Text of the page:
Language Learning: Harvard To Offer Its First Ever Tagalog Course

The prestigious 386-year-old university will be hiring three instructors to teach Tagalog in their upcoming academic year with a $1 million budget.

According to a report published by The Harvard Crimson, Tagalog is the fourth most spoken language in the United States. As such, a number of top universities in the country offer courses on it, including the University of Washington, University of Pennsylvania, University of California San Diego, and Cornell University. What’s more, the University of Hawaii in Manoa Honolulu even offers a bachelor’s degree in Philippine Language and Culture.

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Recently, Harvard University has announced that it will be offering a course in Tagalog for the academic year 2023 to 2024. The university is a top educational institution, having placed second in the Times Higher Education World University Rankings in 2023.

A view of Harvard University
A view of Harvard University/Photo via Instagram @harvard

This decision marks an exciting step in bolstering the support of Southeast Asian language studies: something that Jorge Espada—the associate director for Southeast Asia Programs at Harvard—believed was lacking in the university. 

“Most Southeast Asian languages are taught as part of a tutorial format within the Department of South Asian Studies,” he shared with The Harvard Crimson, which released the announcement on the Tagalog course offering. “We wanted to see if we could have these languages taught by a preceptor-level position to professionalize the instruction, to make it more consistent, and to generate enthusiasm for it at Harvard.” 

The Search for Educators

In line with this, the institution is currently in the process of hiring three preceptors to teach five Tagalog language courses per year. Candidates are expected to have native or near-native fluency in Tagalog, according to the posting in Harvard’s official website. Advanced experience in fields like Tagalog literature, Philippine culture, or Southeast Asian studies is also highly desirable.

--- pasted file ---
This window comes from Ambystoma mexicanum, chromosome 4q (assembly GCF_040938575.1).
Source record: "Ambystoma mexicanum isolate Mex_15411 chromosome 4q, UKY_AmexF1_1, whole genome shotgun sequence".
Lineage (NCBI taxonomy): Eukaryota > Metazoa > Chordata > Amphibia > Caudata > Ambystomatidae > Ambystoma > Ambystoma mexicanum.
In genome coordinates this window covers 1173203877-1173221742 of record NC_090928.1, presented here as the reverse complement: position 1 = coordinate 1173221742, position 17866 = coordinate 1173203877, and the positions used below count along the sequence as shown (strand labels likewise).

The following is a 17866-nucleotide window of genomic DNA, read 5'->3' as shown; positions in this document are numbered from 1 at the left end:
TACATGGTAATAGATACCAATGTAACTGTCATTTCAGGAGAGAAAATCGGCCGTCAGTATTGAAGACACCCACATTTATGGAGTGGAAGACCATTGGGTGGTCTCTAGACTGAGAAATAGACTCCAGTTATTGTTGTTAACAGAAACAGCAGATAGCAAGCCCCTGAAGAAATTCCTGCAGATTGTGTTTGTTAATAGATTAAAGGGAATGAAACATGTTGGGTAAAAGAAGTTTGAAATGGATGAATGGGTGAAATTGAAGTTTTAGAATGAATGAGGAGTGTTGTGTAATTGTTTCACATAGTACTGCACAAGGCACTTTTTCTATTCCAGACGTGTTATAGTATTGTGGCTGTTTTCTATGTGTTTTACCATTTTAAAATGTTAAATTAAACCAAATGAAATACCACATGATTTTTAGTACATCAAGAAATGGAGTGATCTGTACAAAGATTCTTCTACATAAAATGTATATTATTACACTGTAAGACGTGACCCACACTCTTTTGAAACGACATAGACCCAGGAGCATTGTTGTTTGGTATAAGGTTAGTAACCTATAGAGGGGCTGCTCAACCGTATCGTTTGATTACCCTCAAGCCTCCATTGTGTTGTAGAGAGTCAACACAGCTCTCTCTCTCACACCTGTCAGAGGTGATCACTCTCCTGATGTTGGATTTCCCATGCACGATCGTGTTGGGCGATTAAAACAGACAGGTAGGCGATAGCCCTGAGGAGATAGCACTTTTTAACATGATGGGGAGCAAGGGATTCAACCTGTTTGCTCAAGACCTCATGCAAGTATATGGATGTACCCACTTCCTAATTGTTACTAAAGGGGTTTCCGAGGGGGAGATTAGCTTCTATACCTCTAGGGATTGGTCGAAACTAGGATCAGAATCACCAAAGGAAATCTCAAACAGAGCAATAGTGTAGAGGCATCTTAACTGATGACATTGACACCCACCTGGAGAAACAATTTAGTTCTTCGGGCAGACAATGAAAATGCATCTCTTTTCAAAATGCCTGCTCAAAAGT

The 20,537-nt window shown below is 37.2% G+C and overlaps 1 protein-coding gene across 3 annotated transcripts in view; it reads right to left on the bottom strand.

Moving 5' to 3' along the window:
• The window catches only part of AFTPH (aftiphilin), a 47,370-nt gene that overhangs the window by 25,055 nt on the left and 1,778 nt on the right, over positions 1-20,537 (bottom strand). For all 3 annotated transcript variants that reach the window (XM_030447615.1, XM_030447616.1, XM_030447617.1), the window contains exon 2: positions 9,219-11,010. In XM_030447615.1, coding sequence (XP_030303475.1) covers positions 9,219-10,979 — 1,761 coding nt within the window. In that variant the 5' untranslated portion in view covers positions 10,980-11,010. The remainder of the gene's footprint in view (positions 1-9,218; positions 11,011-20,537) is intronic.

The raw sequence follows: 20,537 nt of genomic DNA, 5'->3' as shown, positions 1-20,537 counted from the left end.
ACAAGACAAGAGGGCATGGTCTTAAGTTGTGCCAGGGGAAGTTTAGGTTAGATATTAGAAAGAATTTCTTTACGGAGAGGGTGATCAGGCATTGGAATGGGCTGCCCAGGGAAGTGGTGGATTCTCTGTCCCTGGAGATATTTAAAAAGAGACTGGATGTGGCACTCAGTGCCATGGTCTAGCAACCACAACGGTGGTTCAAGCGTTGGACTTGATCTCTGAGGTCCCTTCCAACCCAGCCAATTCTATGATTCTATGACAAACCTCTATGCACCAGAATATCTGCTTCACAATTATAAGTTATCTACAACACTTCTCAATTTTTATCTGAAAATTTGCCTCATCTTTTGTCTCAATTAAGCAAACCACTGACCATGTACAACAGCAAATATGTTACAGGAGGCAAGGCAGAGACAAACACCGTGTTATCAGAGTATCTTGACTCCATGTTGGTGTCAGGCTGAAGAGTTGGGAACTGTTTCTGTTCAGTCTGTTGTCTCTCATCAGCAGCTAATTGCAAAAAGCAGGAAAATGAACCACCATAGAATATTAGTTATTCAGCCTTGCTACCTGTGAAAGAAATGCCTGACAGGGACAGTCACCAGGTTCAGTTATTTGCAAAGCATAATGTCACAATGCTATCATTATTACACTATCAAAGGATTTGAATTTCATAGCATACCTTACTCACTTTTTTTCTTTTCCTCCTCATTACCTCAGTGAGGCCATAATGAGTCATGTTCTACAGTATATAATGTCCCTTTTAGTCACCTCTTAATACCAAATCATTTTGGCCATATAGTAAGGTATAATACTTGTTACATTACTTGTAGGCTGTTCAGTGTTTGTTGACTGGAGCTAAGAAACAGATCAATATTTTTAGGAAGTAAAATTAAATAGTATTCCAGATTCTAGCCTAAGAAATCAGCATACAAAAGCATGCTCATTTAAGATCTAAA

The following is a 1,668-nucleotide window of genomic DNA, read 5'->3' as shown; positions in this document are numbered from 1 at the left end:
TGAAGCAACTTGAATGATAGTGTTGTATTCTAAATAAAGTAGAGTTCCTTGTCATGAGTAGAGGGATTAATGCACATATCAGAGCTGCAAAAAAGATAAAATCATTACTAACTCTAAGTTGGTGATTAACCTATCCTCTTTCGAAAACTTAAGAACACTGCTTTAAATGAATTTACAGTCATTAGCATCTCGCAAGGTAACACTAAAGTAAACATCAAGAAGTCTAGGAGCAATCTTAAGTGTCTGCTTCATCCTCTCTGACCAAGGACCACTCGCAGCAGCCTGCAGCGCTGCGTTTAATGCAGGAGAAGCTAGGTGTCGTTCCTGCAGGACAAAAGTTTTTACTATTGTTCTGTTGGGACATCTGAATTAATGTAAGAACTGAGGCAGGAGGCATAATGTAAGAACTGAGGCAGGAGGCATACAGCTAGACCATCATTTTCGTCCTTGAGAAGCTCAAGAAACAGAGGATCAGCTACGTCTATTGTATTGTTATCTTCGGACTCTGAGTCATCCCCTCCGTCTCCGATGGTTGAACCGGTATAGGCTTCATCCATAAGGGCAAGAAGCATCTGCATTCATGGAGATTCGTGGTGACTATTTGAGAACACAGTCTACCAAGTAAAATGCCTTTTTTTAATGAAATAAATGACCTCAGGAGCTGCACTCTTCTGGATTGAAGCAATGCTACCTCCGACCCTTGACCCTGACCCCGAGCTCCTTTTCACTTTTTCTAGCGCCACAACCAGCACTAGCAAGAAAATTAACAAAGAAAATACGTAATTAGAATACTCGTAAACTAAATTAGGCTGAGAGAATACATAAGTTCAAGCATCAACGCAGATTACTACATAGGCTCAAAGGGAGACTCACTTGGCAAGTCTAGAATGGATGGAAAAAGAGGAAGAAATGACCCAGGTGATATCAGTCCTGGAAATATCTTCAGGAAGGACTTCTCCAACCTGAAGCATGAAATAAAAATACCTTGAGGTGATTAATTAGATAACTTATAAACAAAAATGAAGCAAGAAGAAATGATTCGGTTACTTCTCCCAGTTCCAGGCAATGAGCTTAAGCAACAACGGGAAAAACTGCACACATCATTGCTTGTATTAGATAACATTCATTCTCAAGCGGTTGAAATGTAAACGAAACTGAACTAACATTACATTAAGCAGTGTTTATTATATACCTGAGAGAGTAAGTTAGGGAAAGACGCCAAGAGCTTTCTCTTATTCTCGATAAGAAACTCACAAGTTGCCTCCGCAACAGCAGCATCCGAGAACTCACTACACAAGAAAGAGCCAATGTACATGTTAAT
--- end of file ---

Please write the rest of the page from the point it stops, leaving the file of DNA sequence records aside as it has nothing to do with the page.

The university is offering a three-year appointment that’s renewable for up to five additional years, and funded by a one million dollar budget (around P54 million). James Robson, a professor of East Asian Languages and Civilizations and director of Harvard’s Asia Center, hopes that this new development will “convince the administration to further support Southeast Asian studies.”

A Proper Representation

Harvard Philippine Forum (HPF) co-president, Marcky Antonio, expressed his pleasure at the news. HPF is an organization within the university that promotes an appreciation for Philippine culture and tradition, and has been advocating for a development like this for quite some time. Fellow co-president of HPF, Eleanor Wikstrom, has stated that having Tagalog offered as a course has been a goal for “as long as the forum has been in existence.”

Members of the Harvard Philippine Forum during a 2023 visit to Metro Manila
Members of the Harvard Philippine Forum during a 2023 visit to Metro Manila/Photo via Instagram @hpfpamilya

To drive the message home, Wikstrom added: “We have further responsibility to push this now that we know that this is possible. So we’re not going to stop at Tagalog.”

Indeed, having a Tagalog course is only the first step. Marcky shared that it’s imperative to develop it in a way that does justice to the language and its respective motherland. “I think there’s also this sense that we need to make sure we teach this right—not only Tagalog language, but Filipino culture as a whole,” he shared in the official Harvard Crimson statement. 

Photo Banner via Instagram @harvard.

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